Concussed rugby players being put at risk, say experts
By Kate Kelland
LONDON (Reuters) - Rugby players with brain damage are regularly being sent back onto the field of play because the sport's governing bodies are not taking concussion seriously enough, medical experts said on Thursday.
The long-term risks of this could be higher rates of dementia, major depression and other neurodegenerative conditions later in life, the experts said, with evidence of such problems already being found among American football players who suffer similar rates of knocks to the head.
Barry O'Driscoll, a former International Rugby Board medical advisor who spoke to Reuters on the sidelines of a Rugby Football Union (RFU) conference on concussion, said he was in no doubt that injured players were going back into a dangerous environment.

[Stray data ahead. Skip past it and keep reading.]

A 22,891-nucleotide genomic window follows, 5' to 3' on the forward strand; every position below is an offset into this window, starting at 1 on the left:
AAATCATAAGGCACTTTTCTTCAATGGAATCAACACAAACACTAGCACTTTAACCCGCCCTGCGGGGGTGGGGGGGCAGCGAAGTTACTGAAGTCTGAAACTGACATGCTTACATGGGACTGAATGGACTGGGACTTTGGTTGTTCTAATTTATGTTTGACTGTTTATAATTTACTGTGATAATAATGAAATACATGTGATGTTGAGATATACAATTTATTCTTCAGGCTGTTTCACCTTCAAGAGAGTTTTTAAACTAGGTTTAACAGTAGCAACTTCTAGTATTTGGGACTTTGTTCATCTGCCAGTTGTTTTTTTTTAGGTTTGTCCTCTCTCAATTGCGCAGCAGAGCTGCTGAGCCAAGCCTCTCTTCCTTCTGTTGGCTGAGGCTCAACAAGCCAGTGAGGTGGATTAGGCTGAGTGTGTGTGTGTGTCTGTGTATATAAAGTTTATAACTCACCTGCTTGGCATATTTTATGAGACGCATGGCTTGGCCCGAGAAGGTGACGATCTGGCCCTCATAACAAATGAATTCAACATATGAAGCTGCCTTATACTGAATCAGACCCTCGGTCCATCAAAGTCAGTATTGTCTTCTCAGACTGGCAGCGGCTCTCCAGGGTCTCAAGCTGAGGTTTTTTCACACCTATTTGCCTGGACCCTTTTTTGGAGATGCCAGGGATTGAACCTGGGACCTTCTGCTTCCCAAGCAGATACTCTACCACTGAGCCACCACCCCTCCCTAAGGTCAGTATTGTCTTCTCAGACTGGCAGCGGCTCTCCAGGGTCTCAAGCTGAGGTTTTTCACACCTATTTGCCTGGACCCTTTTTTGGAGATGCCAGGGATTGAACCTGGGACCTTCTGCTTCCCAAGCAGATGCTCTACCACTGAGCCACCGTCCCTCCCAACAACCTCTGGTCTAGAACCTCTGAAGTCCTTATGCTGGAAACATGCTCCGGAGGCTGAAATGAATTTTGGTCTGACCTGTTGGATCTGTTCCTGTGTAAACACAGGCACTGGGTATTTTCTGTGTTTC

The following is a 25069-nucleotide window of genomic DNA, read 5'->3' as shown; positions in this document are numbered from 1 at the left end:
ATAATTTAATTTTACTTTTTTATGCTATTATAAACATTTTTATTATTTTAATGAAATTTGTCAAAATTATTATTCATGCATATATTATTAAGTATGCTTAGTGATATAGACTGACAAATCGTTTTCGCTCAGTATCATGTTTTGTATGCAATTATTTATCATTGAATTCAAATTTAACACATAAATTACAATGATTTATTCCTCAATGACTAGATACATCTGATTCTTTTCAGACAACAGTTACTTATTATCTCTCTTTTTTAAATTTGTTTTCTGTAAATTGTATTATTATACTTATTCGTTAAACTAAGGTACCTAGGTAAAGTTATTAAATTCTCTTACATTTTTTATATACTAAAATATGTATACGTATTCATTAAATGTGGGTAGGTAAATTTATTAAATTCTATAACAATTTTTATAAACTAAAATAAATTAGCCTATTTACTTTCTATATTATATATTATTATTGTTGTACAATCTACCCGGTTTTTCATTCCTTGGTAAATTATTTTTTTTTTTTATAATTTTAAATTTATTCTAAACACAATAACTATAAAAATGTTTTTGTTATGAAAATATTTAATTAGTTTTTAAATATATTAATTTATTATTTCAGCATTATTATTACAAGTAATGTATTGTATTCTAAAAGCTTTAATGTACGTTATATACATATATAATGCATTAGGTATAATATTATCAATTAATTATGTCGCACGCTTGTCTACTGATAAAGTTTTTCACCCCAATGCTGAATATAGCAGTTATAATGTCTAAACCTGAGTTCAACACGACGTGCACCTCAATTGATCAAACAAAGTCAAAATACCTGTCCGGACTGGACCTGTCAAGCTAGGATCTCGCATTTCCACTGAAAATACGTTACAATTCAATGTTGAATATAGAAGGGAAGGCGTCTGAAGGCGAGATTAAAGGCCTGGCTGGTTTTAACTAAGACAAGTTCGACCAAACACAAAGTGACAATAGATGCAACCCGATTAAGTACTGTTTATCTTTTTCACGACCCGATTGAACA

"We are sending concussed players back onto the field - brain damaged players," he said.
"We know now what's going on in the brain as soon as it is hit. The glucose metabolism, the oxygen uptake, the electrolytes ... are all thrown completely out. This is a brain in disarray. It's not functioning properly. The decision making is reduced, the cognitive function is reduced, and the emotions are thrown. What an earth is a person in that state going back onto the rugby field for?"
O'Driscoll resigned from the IRB last year in protest at the board's attitude to concussion.
Martin Raftery, chief medical officer for the IRB, defended its position, saying the recent introduction of the Pitchside Suspected Concussion Assessment (PSCA) showed a commitment to player welfare.
"Ultimately the message to players, coaches and parents at all levels of the game is to recognize the symptoms of concussion and remove the player permanently from the training or playing field," he said in a statement ahead of the IRB's medical commission conference, due to start in Dublin, Ireland, next week. Continued...